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Jonathan Ive Essay

I. History of the Apple

Apple Inc. came to exist in Cupertino, California on April 1, 1976 and incorporated January 3, 1977. The company manufactures consumer electronics and software products. Its most famous hardware products are Macintosh computers, the iPod and the iPhone.

Apple was founded by Steve Jobs, Steve Wozniak and Ronald Wayne. At the time it was first established, it sold Apple I personal computer kit. In 1977, Apple was incorporated but Wayne sold his share to Jobs and Wozniak for a measly $800. The company was funded by multimillionaire A.C. “Mike” Markkula.

As Apple expanded, they lured Pepsi-Cola CEO John Sculley to join them and become Apple’s CEO. On January 24, 1984, Jobs introduced Macintosh to the public. Macintosh went on to become the first small computer to be commercially successful using graphical user interface. Jef Raskin developed the Mac and later on, replaced by Jobs.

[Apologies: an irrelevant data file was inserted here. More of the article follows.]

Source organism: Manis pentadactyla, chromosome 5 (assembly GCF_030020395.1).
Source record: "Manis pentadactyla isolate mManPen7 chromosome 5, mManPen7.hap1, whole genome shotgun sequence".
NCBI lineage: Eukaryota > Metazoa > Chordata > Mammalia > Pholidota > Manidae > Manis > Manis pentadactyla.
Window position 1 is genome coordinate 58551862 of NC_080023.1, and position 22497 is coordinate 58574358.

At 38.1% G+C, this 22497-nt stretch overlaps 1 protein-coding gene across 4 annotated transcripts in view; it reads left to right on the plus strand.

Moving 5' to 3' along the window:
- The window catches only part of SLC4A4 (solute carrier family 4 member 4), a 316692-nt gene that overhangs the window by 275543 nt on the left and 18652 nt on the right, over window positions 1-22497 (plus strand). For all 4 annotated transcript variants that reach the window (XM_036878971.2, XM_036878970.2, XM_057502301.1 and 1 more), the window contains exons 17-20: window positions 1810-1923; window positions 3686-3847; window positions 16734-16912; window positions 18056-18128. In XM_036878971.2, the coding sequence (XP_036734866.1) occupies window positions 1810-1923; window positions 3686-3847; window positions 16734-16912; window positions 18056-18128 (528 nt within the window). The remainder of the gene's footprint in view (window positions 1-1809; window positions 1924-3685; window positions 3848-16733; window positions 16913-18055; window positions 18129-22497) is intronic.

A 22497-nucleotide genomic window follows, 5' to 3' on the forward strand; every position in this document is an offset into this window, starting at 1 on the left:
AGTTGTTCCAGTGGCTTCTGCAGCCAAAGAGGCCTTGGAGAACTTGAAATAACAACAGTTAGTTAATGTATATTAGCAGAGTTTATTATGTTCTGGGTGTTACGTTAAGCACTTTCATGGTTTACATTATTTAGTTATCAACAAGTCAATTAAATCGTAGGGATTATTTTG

Jobs however received flak from his temperamental nature. The computer industry including Apple suffered a slump in sales in 1984. This caused friction between Sculley and Jobs. May 1985, Jobs was evicted from his job as head of Macintosh Division.

Apple then introduced PowerBook which generated profits for the company. The period 1989 to 1991 was dubbed by a magazine MacAddict as the “first golden age” of Macintosh.

Apple’s profits continued to flounder from 1994-1997. Sculley was replaced by Michael Spindler. Later, Gil Amelio took the reins from Spindler. Amelio bought NeXT owned by Steve Jobs bringing Jobs back on board as Apple advisor. On July 9, 1997, Amelio was ousted by the board of directors as profits continued to spiral down. Jobs assumed as interim CEO.

August 15, 1998, Apple introduced iMac designed by a team led by Jonathan Ive. Ive also later came up with iPod and iPhone. The iMac surged Apple’s profits to new heights and the company became profitable again since 1993.

With Ive at the helm of the design team new product innovations are introduced and continuously created.

II. Leadership Style of Jonathan Ive

Jonathan Paul Ive CBE was born in February 1967 in London. Being the Senior Vice President of Industrial Design at Apple Computer he is the one responsible for introducing innovative products and designs such as the iconic iMac, iPod and iPhone. All of these products are credited to rake in millions in profits for Apple.

Jonathan Ive is known for his being overly protective of his privacy. Little is known about the man since he joined Apple in 1992. Ive, however, is known to be very adept in construction of objects, a fascination he holds since he was a child.